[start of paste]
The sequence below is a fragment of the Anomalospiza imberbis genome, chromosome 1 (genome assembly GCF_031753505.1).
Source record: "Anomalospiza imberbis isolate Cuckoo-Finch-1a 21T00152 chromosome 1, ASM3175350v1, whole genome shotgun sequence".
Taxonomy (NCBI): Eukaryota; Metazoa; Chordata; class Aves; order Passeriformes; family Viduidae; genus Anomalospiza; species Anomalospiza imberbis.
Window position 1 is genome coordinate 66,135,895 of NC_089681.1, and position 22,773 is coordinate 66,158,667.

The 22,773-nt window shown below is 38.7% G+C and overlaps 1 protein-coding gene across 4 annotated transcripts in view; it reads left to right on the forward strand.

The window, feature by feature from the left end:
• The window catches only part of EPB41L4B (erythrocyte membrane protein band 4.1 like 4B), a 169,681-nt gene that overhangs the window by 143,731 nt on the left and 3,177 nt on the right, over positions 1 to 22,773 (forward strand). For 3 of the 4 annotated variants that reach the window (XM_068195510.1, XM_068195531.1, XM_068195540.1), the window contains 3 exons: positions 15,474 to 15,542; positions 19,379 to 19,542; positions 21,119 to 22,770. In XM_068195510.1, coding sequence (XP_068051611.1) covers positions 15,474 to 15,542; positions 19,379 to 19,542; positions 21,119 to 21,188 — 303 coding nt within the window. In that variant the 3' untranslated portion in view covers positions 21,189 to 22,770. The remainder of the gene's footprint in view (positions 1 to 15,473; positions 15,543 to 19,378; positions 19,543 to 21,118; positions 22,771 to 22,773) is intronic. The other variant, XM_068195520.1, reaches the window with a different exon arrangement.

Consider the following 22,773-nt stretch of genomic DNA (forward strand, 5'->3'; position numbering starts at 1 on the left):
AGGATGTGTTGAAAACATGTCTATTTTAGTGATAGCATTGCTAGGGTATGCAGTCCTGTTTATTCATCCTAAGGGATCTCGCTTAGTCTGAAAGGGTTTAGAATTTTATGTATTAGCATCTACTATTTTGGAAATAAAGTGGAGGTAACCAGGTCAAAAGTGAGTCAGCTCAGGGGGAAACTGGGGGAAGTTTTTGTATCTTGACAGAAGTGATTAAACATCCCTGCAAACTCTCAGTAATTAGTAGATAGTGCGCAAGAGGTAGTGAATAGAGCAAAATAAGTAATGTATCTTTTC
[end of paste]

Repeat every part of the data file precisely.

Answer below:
The sequence below is a fragment of the Anomalospiza imberbis genome, chromosome 1 (genome assembly GCF_031753505.1).
Source record: "Anomalospiza imberbis isolate Cuckoo-Finch-1a 21T00152 chromosome 1, ASM3175350v1, whole genome shotgun sequence".
Taxonomy (NCBI): Eukaryota; Metazoa; Chordata; class Aves; order Passeriformes; family Viduidae; genus Anomalospiza; species Anomalospiza imberbis.
Window position 1 is genome coordinate 66,135,895 of NC_089681.1, and position 22,773 is coordinate 66,158,667.

The 22,773-nt window shown below is 38.7% G+C and overlaps 1 protein-coding gene across 4 annotated transcripts in view; it reads left to right on the forward strand.

The window, feature by feature from the left end:
• The window catches only part of EPB41L4B (erythrocyte membrane protein band 4.1 like 4B), a 169,681-nt gene that overhangs the window by 143,731 nt on the left and 3,177 nt on the right, over positions 1 to 22,773 (forward strand). For 3 of the 4 annotated variants that reach the window (XM_068195510.1, XM_068195531.1, XM_068195540.1), the window contains 3 exons: positions 15,474 to 15,542; positions 19,379 to 19,542; positions 21,119 to 22,770. In XM_068195510.1, coding sequence (XP_068051611.1) covers positions 15,474 to 15,542; positions 19,379 to 19,542; positions 21,119 to 21,188 — 303 coding nt within the window. In that variant the 3' untranslated portion in view covers positions 21,189 to 22,770. The remainder of the gene's footprint in view (positions 1 to 15,473; positions 15,543 to 19,378; positions 19,543 to 21,118; positions 22,771 to 22,773) is intronic. The other variant, XM_068195520.1, reaches the window with a different exon arrangement.

Consider the following 22,773-nt stretch of genomic DNA (forward strand, 5'->3'; position numbering starts at 1 on the left):
AGGATGTGTTGAAAACATGTCTATTTTAGTGATAGCATTGCTAGGGTATGCAGTCCTGTTTATTCATCCTAAGGGATCTCGCTTAGTCTGAAAGGGTTTAGAATTTTATGTATTAGCATCTACTATTTTGGAAATAAAGTGGAGGTAACCAGGTCAAAAGTGAGTCAGCTCAGGGGGAAACTGGGGGAAGTTTTTGTATCTTGACAGAAGTGATTAAACATCCCTGCAAACTCTCAGTAATTAGTAGATAGTGCGCAAGAGGTAGTGAATAGAGCAAAATAAGTAATGTATCTTTTC